Introduction: Transform Flares Into Skinny Jeans

About: I'm an Industrial Designer by background, and I've worked on children's toys, backpacks, luggage, and footwear. Outside of work, I'm super interested in the intersection of textiles and technology and how soft…

I had some old boot cut jeans that aren't my style, and I found myself never wearing them. It turns out to be super simple to transform them into skinny jeans! I wouldn't try this on your nicest pair of jeans for the first try, but it's definitely a way to salvage pants that were no longer getting any love.

Step 1: Put on Your Jeans Inside Out

Looks silly!

Step 2:

1 Pull the excess fabric toward the outside of your leg.

2 Starting at your knee and progressing down the leg, use pins to section off the excess fabric

3 Both legs should look something like this

Step 3: Flatten Your Jeans

4 Carefully take off your jeans (remember, they have pins in them!)

5 If you like, overlay a pair of your existing skinny jeans just to make sure your pins roughly make a similar silhouette. This isn't strictly necessary, it's just a nice check. If you notice here, my pins are creating a leg shape slightly larger than my existing jeans, but that's OK. I'd rather start out too big than too small.

6 Working from the outside of the leg inward, press out any wrinkles. You may have to re-position a few pins, but you want to make sure that your upcoming seam isn't going to create any awkward transitional bumps.

Step 4: Draw in Sewing Guidelines

7 Use a ruler to create a straight line that follows your pins. At some point, the ruler should intersect with the jeans' existing seam. It's OK if the ruler doesn't touch every pin, but you want to make sure that the lines you are about to draw will approximate where you pinned.

8 I taped together a pen and a sharpie so that I can easily see my drawn lines. The purple line won't show up very well, but you only really need to see the black one. Taping the two together creates a dark line for the outside of your sewing machine's foot to follow.

9 Trace a straight line from the ruler with the lighter pen. The black line will be offset from the purple line about 5/8".

10 Your jeans should look something like this

Step 5: Sew the Sides of the Legs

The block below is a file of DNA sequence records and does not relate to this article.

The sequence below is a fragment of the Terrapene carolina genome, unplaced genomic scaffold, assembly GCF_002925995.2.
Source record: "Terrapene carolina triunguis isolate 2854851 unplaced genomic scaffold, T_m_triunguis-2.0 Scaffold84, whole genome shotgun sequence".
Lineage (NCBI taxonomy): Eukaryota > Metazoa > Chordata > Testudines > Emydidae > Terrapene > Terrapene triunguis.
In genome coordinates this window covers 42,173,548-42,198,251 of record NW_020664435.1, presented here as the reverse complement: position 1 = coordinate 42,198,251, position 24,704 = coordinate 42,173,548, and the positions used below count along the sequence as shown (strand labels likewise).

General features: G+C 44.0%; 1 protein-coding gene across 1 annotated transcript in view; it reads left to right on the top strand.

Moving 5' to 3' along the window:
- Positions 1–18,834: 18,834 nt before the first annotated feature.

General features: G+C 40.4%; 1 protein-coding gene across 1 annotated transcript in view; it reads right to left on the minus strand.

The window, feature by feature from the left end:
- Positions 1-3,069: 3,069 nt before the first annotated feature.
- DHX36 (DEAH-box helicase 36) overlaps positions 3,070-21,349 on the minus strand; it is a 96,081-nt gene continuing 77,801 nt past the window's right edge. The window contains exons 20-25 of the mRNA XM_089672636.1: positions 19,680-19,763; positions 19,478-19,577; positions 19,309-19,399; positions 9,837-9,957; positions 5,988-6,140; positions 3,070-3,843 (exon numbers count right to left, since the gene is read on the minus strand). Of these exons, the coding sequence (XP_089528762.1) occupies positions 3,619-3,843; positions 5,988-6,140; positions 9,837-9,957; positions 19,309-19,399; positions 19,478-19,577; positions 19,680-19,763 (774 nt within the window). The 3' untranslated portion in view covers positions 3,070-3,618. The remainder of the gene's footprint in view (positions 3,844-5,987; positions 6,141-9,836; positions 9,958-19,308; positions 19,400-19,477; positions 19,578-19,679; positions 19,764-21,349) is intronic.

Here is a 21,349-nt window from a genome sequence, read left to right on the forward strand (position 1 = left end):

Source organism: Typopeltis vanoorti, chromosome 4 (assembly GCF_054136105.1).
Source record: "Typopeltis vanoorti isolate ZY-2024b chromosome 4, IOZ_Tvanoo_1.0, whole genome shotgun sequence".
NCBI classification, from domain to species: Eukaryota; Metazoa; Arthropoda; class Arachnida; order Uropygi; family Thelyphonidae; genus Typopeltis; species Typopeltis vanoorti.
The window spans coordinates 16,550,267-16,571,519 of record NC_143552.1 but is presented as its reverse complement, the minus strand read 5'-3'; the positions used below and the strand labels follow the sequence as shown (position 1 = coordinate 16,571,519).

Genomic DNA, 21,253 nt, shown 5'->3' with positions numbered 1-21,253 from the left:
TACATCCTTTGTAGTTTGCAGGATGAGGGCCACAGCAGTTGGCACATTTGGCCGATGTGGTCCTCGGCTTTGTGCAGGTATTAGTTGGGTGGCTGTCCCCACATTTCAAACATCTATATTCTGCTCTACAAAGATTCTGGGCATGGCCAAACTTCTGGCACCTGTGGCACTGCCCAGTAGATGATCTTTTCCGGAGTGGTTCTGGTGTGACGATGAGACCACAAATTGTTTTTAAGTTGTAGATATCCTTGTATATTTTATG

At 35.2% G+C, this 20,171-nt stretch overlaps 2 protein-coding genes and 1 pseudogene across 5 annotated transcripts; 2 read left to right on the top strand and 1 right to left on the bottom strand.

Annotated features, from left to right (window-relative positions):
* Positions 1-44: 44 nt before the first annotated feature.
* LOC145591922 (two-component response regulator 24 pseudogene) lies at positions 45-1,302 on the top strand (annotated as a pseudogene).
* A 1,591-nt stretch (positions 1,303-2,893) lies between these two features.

11 Line up the outside of the sewing machine foot with the black line (as seen in the photo) and sew down the side of the leg. Your machine should be stitching along the purple line and along the pinned line. Remove the pins as you go.

12 Because I wear skinny jeans at ankle length, I also want to take the hem on the bottom of these flares up about 1.5". If you want to shorten the jeans, end your stitch about 1.5" above the bottom of the jeans and lock the thread by completing a few stitches in reverse. If you don't want to shorten the jeans, just keep stitching all the way to the bottom of the jeans and lock the stitch on the cuff.

Step 6: Remove Excess Material

13 Try on your jeans. If they are the correct width - awesome! If not, keep bringing the leg in with additional stitch rows. In this image, I am using the previous stitch line as the guide for the outside of my machine's foot to bring in the jeans an additional 5/8"

14 When you are happy with the leg width, trim off the extra material on the other side of the stitch

15 Hopefully, the pieces you cut off of both legs will be similar in shape.

Step 7: Begin Your New Hem Line

16 If you're happy with the jeans' width, you're ready to rock your new jeans. If you want to shorten the length, trim off excess fabric from the ends of the legs. For me, I wanted my jeans about 1.5" shorter, so I trimmed about 3/4" off (which coincidentally was the length of the existing hem)

17 The bottom of your legs will look like this.

18 Create a 1/2" cuff at the bottom of the jeans and iron it into place

19 Fold the cuff over one more time and flatten it with the iron

Step 8: Sew Your New Hem

20 Remove the extra table from your machine if you have one. This will make it easier to fit the small cuff of the jean onto the machine.

21 Sew around the cuff, using the bottom edge of the cuff as a guide for the outside of your zipper foot

22 Be careful where the side seam meets the cuff. The area is extra thick from all the layers of material, so sew slowly. I hand turned the needle instead of using the pedal to avoid any problems or broken needles.

Step 9: Finished!

Lay your jeans on the floor, make sure they look normal and even, and then try them on.

You're ready to rock your "new" jeans!